DES MOINES — Betsy DeVos, the U.S. Secretary of Education, was in Iowa Friday, touting a plan that would give federal tax breaks to individuals and corporations making donations to private school scholarships “to create new opportunities and new choices for students and their families to prepare them for meaningful adult lives and futures.”
Under the plan, individuals could claim a federal tax credit worth up to 10 percent of their annual adjusted gross income for donating to a private school scholarship. States could then designate which private school scholarship funds are eligible — and set up any requirements for who may get the scholarships.
“This initiative is really meant not to hurt anything, but to really help all students, particularly those who aren’t empowered with resources to be able to make the choices that they need to make for their futures,” DeVos said.
It is unlikely congress will create the “Education Freedom Scholarships” DeVos is touting. The conservative Heritage Foundation has warned the plan complicates the tax code and might open the door to more federal regulation of private schools. In addition, Democrats who control the U.S. House say they won’t “waste their time on a plan that would undermine public schools.”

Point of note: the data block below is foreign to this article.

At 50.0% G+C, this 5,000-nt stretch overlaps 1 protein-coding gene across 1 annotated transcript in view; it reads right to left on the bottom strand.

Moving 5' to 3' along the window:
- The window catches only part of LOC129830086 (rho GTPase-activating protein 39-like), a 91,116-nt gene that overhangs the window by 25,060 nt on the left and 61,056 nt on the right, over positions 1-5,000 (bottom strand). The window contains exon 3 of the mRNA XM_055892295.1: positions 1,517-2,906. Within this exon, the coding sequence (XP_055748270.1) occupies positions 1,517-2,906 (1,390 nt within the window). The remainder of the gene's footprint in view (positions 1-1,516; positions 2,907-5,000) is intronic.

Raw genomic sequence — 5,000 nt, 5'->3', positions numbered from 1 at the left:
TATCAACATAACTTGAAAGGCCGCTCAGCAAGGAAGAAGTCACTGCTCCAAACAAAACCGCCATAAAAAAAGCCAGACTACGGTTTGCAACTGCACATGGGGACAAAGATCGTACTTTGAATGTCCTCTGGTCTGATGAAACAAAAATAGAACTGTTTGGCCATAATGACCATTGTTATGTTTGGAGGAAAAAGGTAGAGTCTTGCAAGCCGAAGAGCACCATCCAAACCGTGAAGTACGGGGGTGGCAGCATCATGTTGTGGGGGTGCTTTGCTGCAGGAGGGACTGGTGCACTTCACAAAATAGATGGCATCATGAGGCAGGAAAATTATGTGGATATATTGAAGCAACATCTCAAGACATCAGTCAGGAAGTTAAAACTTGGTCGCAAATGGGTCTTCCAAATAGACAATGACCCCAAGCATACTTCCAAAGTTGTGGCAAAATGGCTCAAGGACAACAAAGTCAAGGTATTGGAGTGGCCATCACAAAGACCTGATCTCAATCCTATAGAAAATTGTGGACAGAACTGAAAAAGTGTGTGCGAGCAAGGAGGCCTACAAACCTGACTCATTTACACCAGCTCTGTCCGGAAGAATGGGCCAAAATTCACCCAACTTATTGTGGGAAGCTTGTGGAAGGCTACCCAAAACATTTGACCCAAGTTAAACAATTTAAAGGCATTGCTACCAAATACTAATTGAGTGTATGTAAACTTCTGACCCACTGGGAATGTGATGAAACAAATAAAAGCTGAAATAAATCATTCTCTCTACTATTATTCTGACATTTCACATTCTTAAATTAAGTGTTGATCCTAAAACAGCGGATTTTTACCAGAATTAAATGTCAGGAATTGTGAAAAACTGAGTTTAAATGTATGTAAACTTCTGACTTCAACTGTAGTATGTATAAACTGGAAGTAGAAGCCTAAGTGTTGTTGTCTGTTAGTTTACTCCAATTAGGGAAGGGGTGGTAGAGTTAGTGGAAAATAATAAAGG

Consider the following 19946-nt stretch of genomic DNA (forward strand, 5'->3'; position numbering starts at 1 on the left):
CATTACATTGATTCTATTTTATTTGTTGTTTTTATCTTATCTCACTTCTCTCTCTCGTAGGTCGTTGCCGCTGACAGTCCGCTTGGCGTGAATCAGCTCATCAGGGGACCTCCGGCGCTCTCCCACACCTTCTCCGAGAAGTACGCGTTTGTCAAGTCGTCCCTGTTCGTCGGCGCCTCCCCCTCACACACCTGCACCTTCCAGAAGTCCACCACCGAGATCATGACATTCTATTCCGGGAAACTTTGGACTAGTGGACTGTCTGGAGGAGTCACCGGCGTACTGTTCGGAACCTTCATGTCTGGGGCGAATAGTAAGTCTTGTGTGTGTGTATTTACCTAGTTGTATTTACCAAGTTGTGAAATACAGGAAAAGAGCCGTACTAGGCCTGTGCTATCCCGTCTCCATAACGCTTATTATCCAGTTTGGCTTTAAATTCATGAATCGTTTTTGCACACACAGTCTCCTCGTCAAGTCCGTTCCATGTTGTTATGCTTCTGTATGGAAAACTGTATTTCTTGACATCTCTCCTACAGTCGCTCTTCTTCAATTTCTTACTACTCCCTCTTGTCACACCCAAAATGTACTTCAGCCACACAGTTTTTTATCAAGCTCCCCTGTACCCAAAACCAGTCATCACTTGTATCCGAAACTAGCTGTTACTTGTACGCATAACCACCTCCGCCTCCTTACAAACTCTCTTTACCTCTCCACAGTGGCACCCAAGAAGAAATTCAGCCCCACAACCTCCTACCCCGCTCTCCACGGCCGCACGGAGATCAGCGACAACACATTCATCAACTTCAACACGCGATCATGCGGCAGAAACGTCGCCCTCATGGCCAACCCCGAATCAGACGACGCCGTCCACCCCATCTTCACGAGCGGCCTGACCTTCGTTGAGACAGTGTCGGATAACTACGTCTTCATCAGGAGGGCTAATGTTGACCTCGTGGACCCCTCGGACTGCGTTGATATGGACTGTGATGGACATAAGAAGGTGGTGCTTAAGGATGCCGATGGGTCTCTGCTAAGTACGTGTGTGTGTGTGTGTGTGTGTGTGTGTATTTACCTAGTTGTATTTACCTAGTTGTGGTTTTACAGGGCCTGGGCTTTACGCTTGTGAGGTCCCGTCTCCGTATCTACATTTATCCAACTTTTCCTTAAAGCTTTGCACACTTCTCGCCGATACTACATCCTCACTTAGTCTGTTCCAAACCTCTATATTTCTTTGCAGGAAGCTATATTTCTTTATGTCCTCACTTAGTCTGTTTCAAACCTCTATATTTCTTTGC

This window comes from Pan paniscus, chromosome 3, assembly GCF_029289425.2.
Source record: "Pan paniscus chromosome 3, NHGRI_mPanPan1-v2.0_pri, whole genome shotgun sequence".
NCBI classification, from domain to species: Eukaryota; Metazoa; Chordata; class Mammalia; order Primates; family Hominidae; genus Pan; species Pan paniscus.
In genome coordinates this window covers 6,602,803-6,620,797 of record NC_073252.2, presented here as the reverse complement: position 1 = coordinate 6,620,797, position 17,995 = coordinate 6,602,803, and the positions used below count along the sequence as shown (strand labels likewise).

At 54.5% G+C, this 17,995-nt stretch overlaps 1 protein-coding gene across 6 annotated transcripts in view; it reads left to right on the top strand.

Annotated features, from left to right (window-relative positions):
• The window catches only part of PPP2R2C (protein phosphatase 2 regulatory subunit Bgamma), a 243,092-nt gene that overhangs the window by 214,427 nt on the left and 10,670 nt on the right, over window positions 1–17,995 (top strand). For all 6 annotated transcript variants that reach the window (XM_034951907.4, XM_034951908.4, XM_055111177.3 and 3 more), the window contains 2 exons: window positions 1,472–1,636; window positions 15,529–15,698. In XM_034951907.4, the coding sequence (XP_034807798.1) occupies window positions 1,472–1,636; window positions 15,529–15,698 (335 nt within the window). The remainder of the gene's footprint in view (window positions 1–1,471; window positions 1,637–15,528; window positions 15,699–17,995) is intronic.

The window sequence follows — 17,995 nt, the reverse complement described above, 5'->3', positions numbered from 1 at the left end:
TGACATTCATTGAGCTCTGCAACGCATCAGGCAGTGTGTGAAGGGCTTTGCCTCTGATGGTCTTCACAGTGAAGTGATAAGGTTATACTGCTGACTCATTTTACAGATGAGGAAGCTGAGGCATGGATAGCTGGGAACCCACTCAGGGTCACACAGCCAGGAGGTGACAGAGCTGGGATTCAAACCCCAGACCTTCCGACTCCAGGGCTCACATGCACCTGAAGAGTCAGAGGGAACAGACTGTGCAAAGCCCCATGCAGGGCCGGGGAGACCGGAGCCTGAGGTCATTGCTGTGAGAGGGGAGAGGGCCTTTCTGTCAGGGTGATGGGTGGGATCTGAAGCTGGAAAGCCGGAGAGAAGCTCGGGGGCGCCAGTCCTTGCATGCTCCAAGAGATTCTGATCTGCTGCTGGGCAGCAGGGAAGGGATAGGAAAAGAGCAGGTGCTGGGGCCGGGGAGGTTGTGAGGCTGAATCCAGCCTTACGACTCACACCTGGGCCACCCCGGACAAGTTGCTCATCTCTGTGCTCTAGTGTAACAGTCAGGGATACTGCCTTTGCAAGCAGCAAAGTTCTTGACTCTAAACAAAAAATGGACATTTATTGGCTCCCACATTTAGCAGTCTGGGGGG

“I actually have great optimism that there are a number of Democrat members that are actually supportive of and favorable to this,” DeVos told Iowa reporters this afternoon. “Many of them are from areas where programs already exist in their states and their constituents are benefiting.”
DeVos met privately with Governor Kim Reynolds and about a dozen people in the statehouse, then the education secretary spoke with reporters. Public school advocates like Matt Sinovic of Progress Iowa denounced the gathering.
“I think it’s despicable that you would have the highest-ranking education official in the country come into our state and exclude the public when they’re talking about potentially undermining public education funding,” Sinovic said.
The top-ranking Democrat on the Education Committee in the Iowa House says if Governor Reynolds is truly interested in improving Iowa schools, she needs to include public school teachers and parents in the conversation.